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Publisher's Summary

The Magi of nativity scenes are romanticized as well-dressed wisemen bringing gifts to Jesus. Traditional Chrstians tell of a miraculous star that guided exotic kings from Persia, India, and Africa. Academics dismiss both accounts as no more than a pious legend.
Who is right?
In The Mystery of the Magi, Dwight Longenecker shows that all sides are wrong and the Magi were diplomats from Petra, the capital of the Nabatean kingdom of Arabia. Weaving together the history, politics, and religion of first century Palestine, Longenecker makes his case with archeological evidence, modern technology, ancient texts, and a startling new discovery by a Spanish archeo-astronomer. Longenecker's re-assessment of the Magi tradition overturns established understandings of the New Testament and revolutionizes our reading of the Bible, and the implications demand a fresh examination of the historical roots of Christianity.
©2017 Dwight Longenecker (P)2017 Audible, Inc.
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Customer Reviews

Most Helpful
4 out of 5 stars
By Jessica McKinney on 11-18-17

Longenecker hits it out of the park!

The author takes you on a journey in the style of a detective proving his case. The details and information he pieces together, based on a story that hold a few verses in the Bible, is astounding. The narrator has a cadence that takes a minute to get used to. But before the first chapter is over, you’re thankful for his narration.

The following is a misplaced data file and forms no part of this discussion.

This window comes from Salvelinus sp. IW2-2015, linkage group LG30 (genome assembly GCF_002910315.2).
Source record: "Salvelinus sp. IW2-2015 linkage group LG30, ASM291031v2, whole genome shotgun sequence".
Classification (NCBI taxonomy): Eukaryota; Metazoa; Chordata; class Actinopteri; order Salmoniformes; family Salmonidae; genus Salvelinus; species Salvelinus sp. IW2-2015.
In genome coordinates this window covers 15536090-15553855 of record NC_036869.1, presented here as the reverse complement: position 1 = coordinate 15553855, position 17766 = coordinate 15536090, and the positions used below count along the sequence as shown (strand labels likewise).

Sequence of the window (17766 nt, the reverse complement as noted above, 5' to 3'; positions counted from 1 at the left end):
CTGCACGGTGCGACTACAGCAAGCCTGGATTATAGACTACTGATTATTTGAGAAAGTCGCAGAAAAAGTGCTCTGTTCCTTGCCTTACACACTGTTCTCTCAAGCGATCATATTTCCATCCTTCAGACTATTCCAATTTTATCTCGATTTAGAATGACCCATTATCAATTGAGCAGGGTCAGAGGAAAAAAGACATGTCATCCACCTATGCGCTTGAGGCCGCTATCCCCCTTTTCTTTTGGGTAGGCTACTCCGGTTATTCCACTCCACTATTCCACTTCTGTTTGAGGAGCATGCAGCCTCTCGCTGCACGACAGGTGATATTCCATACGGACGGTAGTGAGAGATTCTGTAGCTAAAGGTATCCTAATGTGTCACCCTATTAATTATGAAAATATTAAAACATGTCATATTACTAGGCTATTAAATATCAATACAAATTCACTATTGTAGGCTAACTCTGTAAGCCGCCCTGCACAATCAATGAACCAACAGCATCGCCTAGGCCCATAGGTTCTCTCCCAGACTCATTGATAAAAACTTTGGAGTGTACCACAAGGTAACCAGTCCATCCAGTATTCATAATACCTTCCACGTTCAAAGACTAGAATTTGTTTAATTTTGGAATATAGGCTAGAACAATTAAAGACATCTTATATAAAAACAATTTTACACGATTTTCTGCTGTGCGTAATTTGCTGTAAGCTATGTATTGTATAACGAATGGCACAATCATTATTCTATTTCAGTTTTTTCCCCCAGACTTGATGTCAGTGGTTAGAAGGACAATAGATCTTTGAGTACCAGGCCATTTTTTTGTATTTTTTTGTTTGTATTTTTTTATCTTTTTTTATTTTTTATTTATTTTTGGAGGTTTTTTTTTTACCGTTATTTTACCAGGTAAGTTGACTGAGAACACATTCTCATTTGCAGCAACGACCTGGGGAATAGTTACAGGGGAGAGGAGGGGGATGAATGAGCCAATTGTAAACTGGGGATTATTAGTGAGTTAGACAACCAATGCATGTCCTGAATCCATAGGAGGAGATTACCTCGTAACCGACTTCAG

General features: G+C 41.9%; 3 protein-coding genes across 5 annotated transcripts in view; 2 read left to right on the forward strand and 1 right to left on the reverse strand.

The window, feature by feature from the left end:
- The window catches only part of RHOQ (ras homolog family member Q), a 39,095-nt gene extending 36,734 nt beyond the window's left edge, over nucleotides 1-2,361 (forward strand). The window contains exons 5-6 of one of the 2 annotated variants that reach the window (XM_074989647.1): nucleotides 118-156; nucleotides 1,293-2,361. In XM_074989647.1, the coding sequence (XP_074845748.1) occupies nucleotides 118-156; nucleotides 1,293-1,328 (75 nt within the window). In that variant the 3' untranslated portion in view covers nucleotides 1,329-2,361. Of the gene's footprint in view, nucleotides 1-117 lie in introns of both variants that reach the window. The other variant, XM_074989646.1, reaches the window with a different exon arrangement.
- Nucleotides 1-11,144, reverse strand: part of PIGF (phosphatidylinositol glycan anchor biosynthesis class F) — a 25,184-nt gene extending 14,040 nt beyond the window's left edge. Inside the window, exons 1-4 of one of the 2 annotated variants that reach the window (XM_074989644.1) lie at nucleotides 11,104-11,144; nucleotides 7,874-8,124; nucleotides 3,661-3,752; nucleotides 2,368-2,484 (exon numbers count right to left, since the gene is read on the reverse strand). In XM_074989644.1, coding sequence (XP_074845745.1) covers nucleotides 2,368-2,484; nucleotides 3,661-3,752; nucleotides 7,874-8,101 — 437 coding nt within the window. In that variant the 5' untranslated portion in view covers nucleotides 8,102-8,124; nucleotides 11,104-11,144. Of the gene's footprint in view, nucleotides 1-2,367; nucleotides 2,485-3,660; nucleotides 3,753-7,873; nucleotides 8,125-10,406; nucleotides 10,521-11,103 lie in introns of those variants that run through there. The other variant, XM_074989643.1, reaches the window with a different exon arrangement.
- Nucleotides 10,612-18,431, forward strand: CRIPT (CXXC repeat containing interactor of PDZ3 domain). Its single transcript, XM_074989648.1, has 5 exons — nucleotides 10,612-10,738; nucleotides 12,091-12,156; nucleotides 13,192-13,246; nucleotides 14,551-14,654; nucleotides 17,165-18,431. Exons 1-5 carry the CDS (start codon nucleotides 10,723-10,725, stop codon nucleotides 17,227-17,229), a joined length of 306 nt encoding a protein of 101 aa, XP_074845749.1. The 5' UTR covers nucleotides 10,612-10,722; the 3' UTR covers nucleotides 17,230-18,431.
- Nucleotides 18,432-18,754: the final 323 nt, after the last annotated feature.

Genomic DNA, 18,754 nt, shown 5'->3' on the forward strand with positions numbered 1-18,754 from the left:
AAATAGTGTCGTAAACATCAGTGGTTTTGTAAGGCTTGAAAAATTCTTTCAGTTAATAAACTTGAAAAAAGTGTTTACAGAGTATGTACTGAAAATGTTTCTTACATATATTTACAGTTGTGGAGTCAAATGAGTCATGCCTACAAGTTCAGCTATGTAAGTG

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2 of 2 people found this review helpful

4 out of 5 stars
By Pastor Ryan on 08-06-18

A Fascinating Deep Dive into the Story of the Magi

This is a thoughtful exploration of the Bible's tradition of the Magi who visited the young child Jesus. Longenecker begins by deconstructing the common story of the "We Three Kings" from the Christmas carol and offers instead a thesis that locates the Magi in a neighboring kingdom. His evidence is by no means definitive, but he makes a compelling circumstantial case. I read the book as part of my Advent preparation and reflection and my only complaint is that the book lacked a profound "a ha" at the end. I left with some fantastic cultural context and a viable historical proposal, but it didn't rock my world. With all that said, I enjoyed the book thoroughly.

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